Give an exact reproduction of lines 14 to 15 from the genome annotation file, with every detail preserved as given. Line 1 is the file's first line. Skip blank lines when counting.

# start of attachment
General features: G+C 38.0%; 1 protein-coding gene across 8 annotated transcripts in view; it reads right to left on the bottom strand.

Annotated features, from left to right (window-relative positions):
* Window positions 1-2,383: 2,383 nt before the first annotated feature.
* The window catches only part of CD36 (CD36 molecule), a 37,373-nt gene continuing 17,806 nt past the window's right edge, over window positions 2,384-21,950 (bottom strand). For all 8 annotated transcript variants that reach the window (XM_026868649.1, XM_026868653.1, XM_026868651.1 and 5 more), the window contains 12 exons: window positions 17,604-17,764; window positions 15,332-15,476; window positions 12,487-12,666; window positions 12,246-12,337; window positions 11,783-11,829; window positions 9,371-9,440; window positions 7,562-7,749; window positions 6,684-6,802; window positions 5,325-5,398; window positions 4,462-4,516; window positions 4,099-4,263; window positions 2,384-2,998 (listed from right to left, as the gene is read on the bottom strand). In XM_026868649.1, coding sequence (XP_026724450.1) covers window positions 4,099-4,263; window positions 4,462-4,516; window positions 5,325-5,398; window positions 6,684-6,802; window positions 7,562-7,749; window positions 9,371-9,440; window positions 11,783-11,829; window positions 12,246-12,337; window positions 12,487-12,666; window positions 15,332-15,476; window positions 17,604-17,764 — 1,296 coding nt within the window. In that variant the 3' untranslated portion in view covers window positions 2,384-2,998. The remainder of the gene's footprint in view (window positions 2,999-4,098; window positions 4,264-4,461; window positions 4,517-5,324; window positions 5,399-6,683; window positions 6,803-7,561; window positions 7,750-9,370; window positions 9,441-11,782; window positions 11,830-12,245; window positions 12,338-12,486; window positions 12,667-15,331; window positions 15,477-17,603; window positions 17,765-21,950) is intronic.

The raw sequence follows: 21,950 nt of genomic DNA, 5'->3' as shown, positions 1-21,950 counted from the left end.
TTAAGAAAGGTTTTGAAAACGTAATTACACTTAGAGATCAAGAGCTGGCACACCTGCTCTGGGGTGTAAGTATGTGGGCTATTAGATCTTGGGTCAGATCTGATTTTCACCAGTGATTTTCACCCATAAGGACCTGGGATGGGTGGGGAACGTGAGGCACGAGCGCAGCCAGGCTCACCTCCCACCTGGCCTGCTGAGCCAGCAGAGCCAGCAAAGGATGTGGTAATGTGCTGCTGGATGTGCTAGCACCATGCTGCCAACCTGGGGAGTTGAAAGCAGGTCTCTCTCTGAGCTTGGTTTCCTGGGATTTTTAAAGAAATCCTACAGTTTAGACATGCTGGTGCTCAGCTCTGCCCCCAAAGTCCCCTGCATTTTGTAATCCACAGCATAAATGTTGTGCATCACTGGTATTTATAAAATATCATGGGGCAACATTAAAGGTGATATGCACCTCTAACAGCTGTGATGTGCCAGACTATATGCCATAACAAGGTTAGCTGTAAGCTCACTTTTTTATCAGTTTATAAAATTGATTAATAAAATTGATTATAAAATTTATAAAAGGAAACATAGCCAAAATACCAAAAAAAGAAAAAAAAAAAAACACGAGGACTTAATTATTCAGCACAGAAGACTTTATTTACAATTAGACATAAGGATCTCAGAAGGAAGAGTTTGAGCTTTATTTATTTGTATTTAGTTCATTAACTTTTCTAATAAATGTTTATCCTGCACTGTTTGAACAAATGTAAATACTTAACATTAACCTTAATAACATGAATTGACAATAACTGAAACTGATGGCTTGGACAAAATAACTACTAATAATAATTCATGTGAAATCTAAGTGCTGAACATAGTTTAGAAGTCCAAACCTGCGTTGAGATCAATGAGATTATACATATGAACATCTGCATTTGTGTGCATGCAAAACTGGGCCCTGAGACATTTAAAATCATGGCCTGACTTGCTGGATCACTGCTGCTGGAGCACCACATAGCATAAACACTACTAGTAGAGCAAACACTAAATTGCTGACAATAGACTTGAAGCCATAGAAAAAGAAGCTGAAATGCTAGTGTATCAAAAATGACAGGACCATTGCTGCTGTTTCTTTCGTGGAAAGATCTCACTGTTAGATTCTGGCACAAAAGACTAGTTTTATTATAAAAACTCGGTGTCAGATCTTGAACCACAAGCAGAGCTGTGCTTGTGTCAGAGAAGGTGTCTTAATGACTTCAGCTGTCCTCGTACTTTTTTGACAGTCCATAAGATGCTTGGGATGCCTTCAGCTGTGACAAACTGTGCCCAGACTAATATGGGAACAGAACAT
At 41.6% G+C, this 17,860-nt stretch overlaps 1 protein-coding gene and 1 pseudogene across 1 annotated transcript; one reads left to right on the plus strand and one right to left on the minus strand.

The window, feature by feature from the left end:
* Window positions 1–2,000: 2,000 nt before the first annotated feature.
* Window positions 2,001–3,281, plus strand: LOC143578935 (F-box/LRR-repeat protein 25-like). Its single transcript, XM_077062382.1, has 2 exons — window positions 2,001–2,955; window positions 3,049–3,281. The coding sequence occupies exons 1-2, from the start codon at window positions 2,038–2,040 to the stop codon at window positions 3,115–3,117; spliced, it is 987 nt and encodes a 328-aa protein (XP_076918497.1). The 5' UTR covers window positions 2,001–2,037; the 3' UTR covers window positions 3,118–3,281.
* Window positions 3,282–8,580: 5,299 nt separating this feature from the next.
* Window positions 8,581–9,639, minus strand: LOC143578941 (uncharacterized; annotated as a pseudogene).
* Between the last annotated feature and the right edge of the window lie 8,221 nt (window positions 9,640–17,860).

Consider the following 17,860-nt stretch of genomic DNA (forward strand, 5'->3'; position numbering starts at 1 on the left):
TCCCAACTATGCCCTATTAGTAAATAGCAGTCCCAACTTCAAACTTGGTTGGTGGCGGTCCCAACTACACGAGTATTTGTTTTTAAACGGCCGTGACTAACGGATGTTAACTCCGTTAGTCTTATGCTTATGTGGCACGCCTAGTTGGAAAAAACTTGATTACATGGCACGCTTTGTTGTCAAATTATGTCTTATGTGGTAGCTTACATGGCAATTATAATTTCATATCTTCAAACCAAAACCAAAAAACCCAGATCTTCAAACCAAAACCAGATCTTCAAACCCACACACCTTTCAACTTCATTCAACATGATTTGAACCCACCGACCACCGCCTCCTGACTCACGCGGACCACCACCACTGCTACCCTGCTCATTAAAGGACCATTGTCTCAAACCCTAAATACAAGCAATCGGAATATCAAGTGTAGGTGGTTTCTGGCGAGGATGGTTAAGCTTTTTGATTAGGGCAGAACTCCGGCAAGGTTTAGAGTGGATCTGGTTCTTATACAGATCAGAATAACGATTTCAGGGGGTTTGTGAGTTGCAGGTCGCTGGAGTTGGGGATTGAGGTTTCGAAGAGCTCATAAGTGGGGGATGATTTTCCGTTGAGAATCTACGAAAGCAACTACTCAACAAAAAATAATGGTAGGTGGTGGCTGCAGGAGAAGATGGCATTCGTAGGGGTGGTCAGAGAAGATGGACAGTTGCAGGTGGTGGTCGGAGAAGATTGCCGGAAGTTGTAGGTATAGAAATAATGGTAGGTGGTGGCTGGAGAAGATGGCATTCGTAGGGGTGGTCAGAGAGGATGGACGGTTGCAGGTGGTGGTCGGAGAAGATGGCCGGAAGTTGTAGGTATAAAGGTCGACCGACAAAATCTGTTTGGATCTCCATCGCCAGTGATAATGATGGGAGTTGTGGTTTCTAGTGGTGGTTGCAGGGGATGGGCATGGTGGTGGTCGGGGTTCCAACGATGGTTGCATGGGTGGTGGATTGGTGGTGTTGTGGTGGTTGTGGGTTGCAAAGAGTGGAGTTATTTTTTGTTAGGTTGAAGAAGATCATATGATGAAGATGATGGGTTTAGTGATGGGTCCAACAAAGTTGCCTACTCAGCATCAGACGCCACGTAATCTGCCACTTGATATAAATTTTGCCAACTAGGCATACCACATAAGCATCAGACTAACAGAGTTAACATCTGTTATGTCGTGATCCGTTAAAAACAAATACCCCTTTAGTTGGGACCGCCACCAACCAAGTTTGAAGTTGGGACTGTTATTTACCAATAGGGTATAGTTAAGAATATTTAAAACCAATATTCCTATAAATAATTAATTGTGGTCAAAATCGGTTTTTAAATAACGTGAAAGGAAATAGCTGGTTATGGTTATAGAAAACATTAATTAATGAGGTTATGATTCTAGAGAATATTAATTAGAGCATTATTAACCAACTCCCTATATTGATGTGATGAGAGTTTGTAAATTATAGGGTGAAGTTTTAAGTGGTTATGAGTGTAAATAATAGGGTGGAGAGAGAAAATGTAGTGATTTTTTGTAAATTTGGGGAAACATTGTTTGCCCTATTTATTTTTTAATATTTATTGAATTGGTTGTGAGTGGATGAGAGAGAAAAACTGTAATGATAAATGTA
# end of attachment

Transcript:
Consider the following 17,860-nt stretch of genomic DNA (forward strand, 5'->3'; position numbering starts at 1 on the left):
TCCCAACTATGCCCTATTAGTAAATAGCAGTCCCAACTTCAAACTTGGTTGGTGGCGGTCCCAACTACACGAGTATTTGTTTTTAAACGGCCGTGACTAACGGATGTTAACTCCGTTAGTCTTATGCTTATGTGGCACGCCTAGTTGGAAAAAACTTGATTACATGGCACGCTTTGTTGTCAAATTATGTCTTATGTGGTAGCTTACATGGCAATTATAATTTCATATCTTCAAACCAAAACCAAAAAACCCAGATCTTCAAACCAAAACCAGATCTTCAAACCCACACACCTTTCAACTTCATTCAACATGATTTGAACCCACCGACCACCGCCTCCTGACTCACGCGGACCACCACCACTGCTACCCTGCTCATTAAAGGACCATTGTCTCAAACCCTAAATACAAGCAATCGGAATATCAAGTGTAGGTGGTTTCTGGCGAGGATGGTTAAGCTTTTTGATTAGGGCAGAACTCCGGCAAGGTTTAGAGTGGATCTGGTTCTTATACAGATCAGAATAACGATTTCAGGGGGTTTGTGAGTTGCAGGTCGCTGGAGTTGGGGATTGAGGTTTCGAAGAGCTCATAAGTGGGGGATGATTTTCCGTTGAGAATCTACGAAAGCAACTACTCAACAAAAAATAATGGTAGGTGGTGGCTGCAGGAGAAGATGGCATTCGTAGGGGTGGTCAGAGAAGATGGACAGTTGCAGGTGGTGGTCGGAGAAGATTGCCGGAAGTTGTAGGTATAGAAATAATGGTAGGTGGTGGCTGGAGAAGATGGCATTCGTAGGGGTGGTCAGAGAGGATGGACGGTTGCAGGTGGTGGTCGGAGAAGATGGCCGGAAGTTGTAGGTATAAAGGTCGACCGACAAAATCTGTTTGGATCTCCATCGCCAGTGATAATGATGGGAGTTGTGGTTTCTAGTGGTGGTTGCAGGGGATGGGCATGGTGGTGGTCGGGGTTCCAACGATGGTTGCATGGGTGGTGGATTGGTGGTGTTGTGGTGGTTGTGGGTTGCAAAGAGTGGAGTTATTTTTTGTTAGGTTGAAGAAGATCATATGATGAAGATGATGGGTTTAGTGATGGGTCCAACAAAGTTGCCTACTCAGCATCAGACGCCACGTAATCTGCCACTTGATATAAATTTTGCCAACTAGGCATACCACATAAGCATCAGACTAACAGAGTTAACATCTGTTATGTCGTGATCCGTTAAAAACAAATACCCCTTTAGTTGGGACCGCCACCAACCAAGTTTGAAGTTGGGACTGTTATTTACCAATAGGGTATAGTTAAGAATATTTAAAACCAATATTCCTATAAATAATTAATTGTGGTCAAAATCGGTTTTTAAATAACGTGAAAGGAAATAGCTGGTTATGGTTATAGAAAACATTAATTAATGAGGTTATGATTCTAGAGAATATTAATTAGAGCATTATTAACCAACTCCCTATATTGATGTGATGAGAGTTTGTAAATTATAGGGTGAAGTTTTAAGTGGTTATGAGTGTAAATAATAGGGTGGAGAGAGAAAATGTAGTGATTTTTTGTAAATTTGGGGAAACATTGTTTGCCCTATTTATTTTTTAATATTTATTGAATTGGTTGTGAGTGGATGAGAGAGAAAAACTGTAATGATAAATGTA